|03.23.09 at 8:06 pm ET|
Paul Pierce has been carrying the Celtics through the second half of the season, especially in the wake of injuries to Ray Allen and Kevin Garnett, but after going 3-for-16 against the Spurs and 2-for-6 against Memphis a few of the writers wanted to know if anything was up with the Captain. “He’s human,” Doc Rivers said. “Sometimes the ball doesn’t go in. I was very in touch with that emotion when I was a player.”
Before that Pierce had gone off for 37 points against Chicago and 36 against the Heat, but the bigger number has been 40, as in the amount of minutes he’s been playing in the month of March. Rivers acknowledged that he has to get that number down.
|03.23.09 at 7:46 pm ET|
It’s been 30 days … But tonight the Big Ticket returns to the Garden … Are you ready?
For the first time in over a month the true Boston Celtics starting five is taking the court. After a dramatic introduction on the Jumbotron, Kevin Garnett looks like he hasn’t missed a beat. After the lineups were announced he got in Kendrick Perkins face and shouted who-knows-what. He acknowledged each of the Clippers and then ran to the corner of the court to address the crowd, lifting fans to their feet with every point of his finger. There is something different tonight — maybe the Garden is trying new lighting — but the energy in the air is undeniable.
|03.23.09 at 7:37 pm ET|
There really isn’t one, except for maybe this. Doc Rivers said before the Celtics game with the Clippers that Tony Allen might be the closest to a return. But then he added that no one among the Allen, Brian Scalabrine, Leon Powe group is really that close to coming back. “None of them are playing any time soon,” Rivers said.
Of the three Doc is probably most concerned with Scalabrine as he has just now doing bike work. “Scal, that’s a tough one,” Rivers said. “He can’t run at all. He can’t do any conditioning. That might put him back further.”
|03.22.09 at 7:02 pm ET|
|03.21.09 at 10:44 pm ET|
There is nothing better than the NCAA Tournament. The games are exciting, the emotion is unparalleled and the size of the field and the format is perfect. It is the best post-season in all of sports, and this comes from an NBA guy who thinks the college version of hoops is a vastly inferior product and is far more interested in Lionel Hollins’ rotations than Coach K’s histrionics.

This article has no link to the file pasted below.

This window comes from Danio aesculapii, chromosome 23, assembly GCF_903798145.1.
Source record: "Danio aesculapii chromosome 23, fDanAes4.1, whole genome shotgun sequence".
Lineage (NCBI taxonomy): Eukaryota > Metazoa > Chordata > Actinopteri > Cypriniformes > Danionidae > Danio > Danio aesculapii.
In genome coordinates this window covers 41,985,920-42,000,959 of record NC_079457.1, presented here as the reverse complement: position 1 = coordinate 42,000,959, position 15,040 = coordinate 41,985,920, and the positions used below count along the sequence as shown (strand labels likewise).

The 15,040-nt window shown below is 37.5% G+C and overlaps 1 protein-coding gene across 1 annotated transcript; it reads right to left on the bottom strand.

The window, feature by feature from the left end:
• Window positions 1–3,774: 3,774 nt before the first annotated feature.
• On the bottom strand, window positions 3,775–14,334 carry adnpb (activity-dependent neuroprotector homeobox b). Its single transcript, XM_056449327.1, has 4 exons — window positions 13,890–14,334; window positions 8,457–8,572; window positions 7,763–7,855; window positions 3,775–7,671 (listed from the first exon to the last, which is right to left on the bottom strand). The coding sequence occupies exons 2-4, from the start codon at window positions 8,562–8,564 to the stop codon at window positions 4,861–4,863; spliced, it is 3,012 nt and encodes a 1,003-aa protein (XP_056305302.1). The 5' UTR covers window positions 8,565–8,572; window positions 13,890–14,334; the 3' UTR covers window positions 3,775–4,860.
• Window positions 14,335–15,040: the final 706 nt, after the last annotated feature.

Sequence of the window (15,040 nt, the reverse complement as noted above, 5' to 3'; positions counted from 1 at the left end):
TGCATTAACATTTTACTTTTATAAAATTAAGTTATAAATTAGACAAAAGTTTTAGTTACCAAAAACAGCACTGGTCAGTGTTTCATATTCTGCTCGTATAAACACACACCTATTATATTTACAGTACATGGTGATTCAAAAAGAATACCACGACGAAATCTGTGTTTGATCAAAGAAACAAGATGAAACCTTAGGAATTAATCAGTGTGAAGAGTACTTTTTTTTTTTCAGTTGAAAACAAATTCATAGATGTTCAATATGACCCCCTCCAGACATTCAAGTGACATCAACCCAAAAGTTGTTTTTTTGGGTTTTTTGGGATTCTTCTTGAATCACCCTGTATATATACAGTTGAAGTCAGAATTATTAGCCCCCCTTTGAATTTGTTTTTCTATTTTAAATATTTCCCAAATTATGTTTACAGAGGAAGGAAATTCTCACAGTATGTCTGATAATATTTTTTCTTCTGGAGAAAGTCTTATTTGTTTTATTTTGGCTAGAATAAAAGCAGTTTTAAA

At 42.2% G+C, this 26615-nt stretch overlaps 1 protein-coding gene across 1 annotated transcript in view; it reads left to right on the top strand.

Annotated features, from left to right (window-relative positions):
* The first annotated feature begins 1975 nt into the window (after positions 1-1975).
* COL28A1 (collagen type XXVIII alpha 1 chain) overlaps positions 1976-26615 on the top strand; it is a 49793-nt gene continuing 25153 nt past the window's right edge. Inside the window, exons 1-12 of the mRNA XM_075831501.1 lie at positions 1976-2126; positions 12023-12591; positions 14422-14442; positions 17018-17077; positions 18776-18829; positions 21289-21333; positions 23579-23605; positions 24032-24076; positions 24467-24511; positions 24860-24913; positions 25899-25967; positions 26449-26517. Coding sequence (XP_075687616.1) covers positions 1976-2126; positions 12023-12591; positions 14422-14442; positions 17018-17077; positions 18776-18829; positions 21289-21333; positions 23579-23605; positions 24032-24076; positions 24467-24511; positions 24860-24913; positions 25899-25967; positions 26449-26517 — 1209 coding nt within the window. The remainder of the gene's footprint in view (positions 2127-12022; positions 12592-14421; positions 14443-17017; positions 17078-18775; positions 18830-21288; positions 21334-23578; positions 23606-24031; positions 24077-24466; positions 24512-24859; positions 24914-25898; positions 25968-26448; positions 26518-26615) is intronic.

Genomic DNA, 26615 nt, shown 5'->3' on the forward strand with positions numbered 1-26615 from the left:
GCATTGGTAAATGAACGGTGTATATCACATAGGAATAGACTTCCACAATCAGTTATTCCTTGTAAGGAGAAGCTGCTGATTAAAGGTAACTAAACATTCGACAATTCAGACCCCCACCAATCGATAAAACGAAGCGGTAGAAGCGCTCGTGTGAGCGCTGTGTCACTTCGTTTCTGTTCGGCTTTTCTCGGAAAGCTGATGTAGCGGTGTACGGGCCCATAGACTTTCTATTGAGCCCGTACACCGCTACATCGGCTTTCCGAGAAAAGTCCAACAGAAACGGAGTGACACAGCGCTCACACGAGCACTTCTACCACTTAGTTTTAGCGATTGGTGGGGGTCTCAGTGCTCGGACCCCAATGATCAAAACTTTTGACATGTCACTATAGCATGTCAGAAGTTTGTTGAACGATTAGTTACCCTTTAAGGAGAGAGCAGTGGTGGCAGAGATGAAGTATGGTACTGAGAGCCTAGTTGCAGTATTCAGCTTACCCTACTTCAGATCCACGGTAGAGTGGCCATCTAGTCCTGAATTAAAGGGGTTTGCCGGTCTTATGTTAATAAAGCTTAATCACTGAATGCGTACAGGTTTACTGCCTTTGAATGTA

But as awesome as it is to see Siena take down Ohio State, there is something to be said for putting together a win like the Celtics did last night. It wasn’t pretty. It wasn’t particularly enjoyable to watch and the atmosphere inside the Grizzlies building was like the BPL at 3 p.m. on a Tuesday. (Did you catch the guy sleeping in the fifth row with about four minutes left?) One shining moment it wasn’t. (Click here for a recap).
But the Celtics were, in a word, professional. One night after taking down the Spurs they went into Memphis with tired legs and did what they had to do. This was a solid step forward for the C’s who had lost a little bit of their swagger last week.
Six more observations from a subdued Saturday in the middle of March madness:
1. When Kevin Garnett is in the game everything changes. The defensive intensity picks up, the offense flows better, the tempo gets faster. Rivers experiment with KG is a noble one and it’s to his credit that he has resisted the urge to play him more minutes. There are a lot of coaches who talk a good game about things like this and then push the panic button when things get tough. Credit Doc for that one.